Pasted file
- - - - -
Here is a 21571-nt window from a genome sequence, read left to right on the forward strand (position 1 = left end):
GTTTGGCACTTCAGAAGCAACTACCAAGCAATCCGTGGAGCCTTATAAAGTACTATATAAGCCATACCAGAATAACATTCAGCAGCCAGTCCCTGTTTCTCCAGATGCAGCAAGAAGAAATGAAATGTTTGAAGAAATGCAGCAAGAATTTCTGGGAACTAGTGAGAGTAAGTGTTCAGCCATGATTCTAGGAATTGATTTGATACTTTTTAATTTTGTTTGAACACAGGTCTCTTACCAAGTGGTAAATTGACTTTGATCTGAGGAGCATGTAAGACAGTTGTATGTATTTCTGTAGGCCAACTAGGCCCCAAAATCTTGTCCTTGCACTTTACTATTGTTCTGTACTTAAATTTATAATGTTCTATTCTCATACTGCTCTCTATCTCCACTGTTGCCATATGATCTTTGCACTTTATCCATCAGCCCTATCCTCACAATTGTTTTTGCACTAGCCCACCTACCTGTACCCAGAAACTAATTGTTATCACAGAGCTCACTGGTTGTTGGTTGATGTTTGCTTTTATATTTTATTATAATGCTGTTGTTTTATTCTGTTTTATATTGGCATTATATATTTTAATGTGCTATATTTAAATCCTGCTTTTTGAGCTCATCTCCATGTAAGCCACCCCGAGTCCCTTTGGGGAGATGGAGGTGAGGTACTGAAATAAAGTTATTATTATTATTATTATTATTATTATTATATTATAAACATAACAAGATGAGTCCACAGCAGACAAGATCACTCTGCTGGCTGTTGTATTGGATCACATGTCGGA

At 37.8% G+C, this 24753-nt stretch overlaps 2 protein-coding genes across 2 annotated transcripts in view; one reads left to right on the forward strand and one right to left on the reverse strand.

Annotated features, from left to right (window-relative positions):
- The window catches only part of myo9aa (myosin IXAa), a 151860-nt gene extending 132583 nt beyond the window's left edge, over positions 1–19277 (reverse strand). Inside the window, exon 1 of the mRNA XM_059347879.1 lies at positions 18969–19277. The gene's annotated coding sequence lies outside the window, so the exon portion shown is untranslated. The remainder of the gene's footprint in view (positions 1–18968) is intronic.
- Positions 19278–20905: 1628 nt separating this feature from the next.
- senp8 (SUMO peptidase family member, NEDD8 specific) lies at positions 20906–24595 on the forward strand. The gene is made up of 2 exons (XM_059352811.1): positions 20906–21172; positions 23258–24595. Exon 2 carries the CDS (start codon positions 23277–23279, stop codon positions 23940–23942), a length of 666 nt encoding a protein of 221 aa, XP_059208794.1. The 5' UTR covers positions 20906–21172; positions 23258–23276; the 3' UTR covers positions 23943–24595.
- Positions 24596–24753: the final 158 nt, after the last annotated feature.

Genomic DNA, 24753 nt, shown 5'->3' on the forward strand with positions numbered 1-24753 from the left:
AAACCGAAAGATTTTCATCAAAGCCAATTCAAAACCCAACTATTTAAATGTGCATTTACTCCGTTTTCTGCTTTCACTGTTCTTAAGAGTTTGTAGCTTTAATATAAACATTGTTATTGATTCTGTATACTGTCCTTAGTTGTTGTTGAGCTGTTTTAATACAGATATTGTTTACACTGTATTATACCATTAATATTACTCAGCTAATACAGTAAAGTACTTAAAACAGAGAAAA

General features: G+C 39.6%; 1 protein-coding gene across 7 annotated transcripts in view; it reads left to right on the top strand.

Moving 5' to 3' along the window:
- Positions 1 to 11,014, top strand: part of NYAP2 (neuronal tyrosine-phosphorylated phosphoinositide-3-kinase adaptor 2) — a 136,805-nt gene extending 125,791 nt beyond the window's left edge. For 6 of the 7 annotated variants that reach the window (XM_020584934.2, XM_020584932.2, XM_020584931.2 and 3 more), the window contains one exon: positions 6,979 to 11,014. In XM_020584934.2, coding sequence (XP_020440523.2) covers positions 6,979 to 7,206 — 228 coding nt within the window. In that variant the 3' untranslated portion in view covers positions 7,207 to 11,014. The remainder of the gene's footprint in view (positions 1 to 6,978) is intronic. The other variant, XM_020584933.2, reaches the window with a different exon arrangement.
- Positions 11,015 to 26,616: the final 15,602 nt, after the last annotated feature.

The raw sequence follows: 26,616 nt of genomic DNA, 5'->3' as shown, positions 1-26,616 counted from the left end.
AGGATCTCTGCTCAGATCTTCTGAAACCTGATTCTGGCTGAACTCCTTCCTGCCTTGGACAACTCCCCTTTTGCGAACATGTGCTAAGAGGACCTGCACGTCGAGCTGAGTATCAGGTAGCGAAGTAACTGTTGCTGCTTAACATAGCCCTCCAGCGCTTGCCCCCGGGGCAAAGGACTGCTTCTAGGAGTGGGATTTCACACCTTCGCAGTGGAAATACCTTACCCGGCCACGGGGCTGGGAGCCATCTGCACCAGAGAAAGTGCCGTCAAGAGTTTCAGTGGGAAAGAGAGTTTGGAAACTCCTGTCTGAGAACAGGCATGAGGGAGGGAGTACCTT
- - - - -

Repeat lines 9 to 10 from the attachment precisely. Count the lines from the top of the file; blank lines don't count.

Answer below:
Genomic DNA, 24753 nt, shown 5'->3' on the forward strand with positions numbered 1-24753 from the left:
AAACCGAAAGATTTTCATCAAAGCCAATTCAAAACCCAACTATTTAAATGTGCATTTACTCCGTTTTCTGCTTTCACTGTTCTTAAGAGTTTGTAGCTTTAATATAAACATTGTTATTGATTCTGTATACTGTCCTTAGTTGTTGTTGAGCTGTTTTAATACAGATATTGTTTACACTGTATTATACCATTAATATTACTCAGCTAATACAGTAAAGTACTTAAAACAGAGAAAA